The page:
It was the summer of 1997. Bill Clinton was president, Hanson was everything, and I was 7 years old. My family was on what seemed like an endless road trip throughout the Midwest, and that August day found us in Iowa.
After hours spent getting lost (what we wouldn't have given for a Garmin back then), eating at roadside burger joints, and playing The Alphabet Game, my father pulled over at what looked like an average Iowa cornfield at the end of a dirt road. He announced to my sister, Emmy, and I that we were at the Field of Dreams. While I was far too young to have an appreciation for Kevin Costner, if there was one thing I knew, it was baseball. So I looked up from my Game Boy Color and joined him for a walk to the diamond.
Baseball was my thing. I was born with the initials MLB, so my fascination was probably inevitable. My dad took me to my first game when I was six months old and I spent the rest of my childhood jumping at the chance to spend an evening with him in the upper deck of the Kingdome, the former home of the Seattle Mariners, cracking peanuts and talking Ken Griffey, Jr.
I eagerly picked up one of the smallest bats propped up against the fence. I already had big plans to become the first woman to play in the majors but I figured I could slum it in the amateurs for one game.
I waited -- albeit impatiently, with my hands stuffed in the pockets of my jorts -- for my turn at the plate. By that point, eight years after the movie was released, the grass was packed and imperfect from years of use and the bases were anything but pristine. But to me, it was everything I wanted it to be.
The other visitors had organized themselves flawlessly into a fielding team of nine -- although it was far from anything I had seen at the Kingdome. The motley crew was made up of men and women from the ages of 5 to 85 and athletic ability ran the gamut.
After what seemed like ages, it was my turn at the plate. A middle-aged man who was that game's pitcher threw me a couple of zingers (they were definitely 10 mph lobs) and my years of tee-ball and coach-pitch paid off. I hit a grounder over to second and ran as quickly as my lace-up Keds allowed me to make it to first base. I had hit a single at the Field of Dreams.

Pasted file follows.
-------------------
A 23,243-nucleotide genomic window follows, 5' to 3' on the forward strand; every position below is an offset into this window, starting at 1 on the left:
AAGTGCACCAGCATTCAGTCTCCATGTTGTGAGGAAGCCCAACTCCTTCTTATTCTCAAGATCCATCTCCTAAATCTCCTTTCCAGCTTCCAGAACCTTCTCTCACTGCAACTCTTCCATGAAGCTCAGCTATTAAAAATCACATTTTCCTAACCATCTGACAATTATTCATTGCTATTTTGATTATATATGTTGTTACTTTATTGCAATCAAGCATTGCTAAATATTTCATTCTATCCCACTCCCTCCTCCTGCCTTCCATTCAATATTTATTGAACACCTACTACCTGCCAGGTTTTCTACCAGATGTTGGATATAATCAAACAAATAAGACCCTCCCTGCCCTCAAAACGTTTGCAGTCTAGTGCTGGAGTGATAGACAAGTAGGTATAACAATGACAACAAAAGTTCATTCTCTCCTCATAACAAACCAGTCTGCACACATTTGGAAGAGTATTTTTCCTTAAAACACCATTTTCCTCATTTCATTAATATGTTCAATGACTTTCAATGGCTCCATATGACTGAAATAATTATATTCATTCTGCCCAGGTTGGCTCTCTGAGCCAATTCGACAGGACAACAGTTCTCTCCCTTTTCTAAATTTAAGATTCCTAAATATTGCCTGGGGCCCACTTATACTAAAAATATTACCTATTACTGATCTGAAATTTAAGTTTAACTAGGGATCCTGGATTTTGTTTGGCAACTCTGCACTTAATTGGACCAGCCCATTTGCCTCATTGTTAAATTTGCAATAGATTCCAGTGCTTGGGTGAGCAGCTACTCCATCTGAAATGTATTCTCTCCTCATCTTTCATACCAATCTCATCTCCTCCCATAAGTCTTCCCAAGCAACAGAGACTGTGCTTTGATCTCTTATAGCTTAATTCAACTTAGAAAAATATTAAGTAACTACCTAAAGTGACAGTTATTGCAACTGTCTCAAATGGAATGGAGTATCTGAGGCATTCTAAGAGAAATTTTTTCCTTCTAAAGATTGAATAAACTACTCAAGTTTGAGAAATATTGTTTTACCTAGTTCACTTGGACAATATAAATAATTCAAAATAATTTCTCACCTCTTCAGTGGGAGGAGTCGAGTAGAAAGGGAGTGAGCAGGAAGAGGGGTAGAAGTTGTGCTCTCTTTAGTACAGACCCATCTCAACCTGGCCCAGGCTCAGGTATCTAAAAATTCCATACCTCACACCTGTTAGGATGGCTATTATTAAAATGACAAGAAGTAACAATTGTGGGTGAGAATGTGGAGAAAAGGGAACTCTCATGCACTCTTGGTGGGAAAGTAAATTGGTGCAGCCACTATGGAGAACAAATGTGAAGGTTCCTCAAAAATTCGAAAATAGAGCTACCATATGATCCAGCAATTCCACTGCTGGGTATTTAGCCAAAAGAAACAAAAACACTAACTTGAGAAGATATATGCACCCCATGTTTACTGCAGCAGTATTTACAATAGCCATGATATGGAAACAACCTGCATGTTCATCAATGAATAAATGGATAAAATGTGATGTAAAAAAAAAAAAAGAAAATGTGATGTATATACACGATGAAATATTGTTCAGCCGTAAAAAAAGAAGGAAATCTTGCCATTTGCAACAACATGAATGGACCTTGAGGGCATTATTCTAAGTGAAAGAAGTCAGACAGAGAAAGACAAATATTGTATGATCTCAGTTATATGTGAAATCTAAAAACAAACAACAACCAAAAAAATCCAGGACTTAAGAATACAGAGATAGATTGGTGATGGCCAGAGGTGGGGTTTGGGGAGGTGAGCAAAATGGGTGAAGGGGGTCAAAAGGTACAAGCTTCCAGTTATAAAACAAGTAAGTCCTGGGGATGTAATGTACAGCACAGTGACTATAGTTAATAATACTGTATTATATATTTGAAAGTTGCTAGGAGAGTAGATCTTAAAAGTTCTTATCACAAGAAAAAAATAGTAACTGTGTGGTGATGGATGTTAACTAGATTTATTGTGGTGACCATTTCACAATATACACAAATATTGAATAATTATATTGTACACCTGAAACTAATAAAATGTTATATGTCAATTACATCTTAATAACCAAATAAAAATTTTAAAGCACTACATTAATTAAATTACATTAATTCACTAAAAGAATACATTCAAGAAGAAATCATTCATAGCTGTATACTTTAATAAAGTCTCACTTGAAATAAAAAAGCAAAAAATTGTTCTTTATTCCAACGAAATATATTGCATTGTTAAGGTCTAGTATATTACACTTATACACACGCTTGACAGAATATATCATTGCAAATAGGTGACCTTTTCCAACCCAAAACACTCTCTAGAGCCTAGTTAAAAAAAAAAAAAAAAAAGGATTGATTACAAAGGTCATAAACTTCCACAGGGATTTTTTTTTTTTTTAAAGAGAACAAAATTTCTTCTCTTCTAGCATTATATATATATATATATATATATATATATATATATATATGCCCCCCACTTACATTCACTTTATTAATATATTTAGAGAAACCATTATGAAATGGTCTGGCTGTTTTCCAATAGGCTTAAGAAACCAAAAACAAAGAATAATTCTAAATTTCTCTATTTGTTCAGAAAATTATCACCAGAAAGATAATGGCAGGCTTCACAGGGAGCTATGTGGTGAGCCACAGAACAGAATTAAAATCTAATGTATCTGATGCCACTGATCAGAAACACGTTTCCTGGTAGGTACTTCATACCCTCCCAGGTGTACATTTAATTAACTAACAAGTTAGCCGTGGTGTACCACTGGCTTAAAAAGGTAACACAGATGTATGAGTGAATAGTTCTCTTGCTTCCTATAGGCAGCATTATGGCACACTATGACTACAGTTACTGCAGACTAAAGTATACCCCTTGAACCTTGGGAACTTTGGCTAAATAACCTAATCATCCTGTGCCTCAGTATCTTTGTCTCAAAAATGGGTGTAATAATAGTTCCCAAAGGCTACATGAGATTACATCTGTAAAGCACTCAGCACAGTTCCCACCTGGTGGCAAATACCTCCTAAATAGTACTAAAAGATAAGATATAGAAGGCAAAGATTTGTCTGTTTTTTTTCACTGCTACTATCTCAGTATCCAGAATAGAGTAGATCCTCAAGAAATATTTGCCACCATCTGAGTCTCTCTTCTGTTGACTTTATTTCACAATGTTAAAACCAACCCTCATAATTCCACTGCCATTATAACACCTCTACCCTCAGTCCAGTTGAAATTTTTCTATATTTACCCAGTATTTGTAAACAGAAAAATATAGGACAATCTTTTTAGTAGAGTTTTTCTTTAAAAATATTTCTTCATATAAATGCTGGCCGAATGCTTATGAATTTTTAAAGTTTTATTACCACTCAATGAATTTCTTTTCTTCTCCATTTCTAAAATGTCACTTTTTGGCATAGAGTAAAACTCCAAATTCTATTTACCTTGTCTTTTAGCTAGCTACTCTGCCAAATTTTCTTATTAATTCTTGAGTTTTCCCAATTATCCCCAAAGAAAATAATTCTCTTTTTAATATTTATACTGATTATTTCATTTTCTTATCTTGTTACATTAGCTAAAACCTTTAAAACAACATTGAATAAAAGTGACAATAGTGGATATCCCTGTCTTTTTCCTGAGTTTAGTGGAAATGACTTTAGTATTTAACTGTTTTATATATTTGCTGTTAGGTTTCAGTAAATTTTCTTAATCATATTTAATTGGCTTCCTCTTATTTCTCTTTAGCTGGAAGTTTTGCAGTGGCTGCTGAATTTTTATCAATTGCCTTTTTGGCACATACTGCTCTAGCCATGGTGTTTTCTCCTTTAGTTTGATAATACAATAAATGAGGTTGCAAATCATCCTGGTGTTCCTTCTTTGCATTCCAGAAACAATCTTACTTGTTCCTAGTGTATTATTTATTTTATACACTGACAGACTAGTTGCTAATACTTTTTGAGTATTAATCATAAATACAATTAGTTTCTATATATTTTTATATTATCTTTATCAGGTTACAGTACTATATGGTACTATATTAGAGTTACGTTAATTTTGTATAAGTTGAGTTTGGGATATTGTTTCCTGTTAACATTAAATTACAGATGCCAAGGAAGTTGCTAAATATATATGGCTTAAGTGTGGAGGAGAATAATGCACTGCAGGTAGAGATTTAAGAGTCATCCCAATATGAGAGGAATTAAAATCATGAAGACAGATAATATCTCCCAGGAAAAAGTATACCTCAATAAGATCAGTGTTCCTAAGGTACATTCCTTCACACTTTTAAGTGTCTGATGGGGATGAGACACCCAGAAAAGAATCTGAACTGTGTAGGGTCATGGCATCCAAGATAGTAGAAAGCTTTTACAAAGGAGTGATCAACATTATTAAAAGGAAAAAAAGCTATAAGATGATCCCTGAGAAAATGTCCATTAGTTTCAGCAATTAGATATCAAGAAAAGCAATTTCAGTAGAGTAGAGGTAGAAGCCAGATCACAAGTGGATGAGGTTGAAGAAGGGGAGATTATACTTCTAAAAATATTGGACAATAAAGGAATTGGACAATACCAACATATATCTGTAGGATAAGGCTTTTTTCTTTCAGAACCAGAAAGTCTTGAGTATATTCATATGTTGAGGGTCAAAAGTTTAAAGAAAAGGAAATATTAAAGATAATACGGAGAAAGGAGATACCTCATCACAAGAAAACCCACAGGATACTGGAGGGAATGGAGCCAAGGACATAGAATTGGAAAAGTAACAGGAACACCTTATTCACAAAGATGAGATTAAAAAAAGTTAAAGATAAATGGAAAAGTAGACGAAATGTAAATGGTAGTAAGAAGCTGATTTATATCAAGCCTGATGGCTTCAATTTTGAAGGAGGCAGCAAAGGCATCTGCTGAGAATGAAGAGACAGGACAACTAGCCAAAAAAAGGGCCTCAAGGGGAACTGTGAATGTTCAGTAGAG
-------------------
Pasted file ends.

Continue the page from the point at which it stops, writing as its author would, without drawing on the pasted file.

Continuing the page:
For years to come it was the most exciting day of my life -- college graduation was a close second.
Now, a development company, Go the Distance Baseball LLC, has big plans to put $38 million dollars towards completely redesigning Dyersville's Field of Dreams. Should the plan come to fruition, the original, picturesque, simple diamond will turn into 24 ball fields.
The people of Dyersville are voicing concern about the development, and I have to agree with them.
The irony of "If you build it, they will come" is not lost on me. I'm sure the project wouldn't turn into the absolute Disney-esque monstrosity that I fear it will become. But the problem is, it has already been built. They've already come.
James Earl Jones as Terence Mann says in the film, "The one constant through all the years, Ray, has been baseball. America has rolled by like an army of steamrollers. It has been erased like a blackboard, rebuilt and erased again. But baseball has marked the time. This field, this game: it's a part of our past, Ray. It reminds of us of all that once was good and it could be again. Oh ... people will come Ray. People will most definitely come."
The current Field of Dreams, the original Field of Dreams, is exactly that. It is a part of the past -- a reminder of all that once was good and it could be again.
It may not be the cash cow that Go the Distance Baseball LLC can promise, but in its simplicity, it is perfect. It answers the iconic question of "Is this heaven?" with "No, it's Iowa." It's a place where visitors can step foot on the field, and much like the movie's characters, be transported to a world where baseball is everything and all that matters. It's a place where a skinny 7-year-old kid can wait just 15 minutes, play in a pickup game with complete strangers, and feel like Babe Ruth.
I have to argue that this the one time to alter the everlasting wisdom of James Earl Jones: If you save it, they will come. People will most definitely come.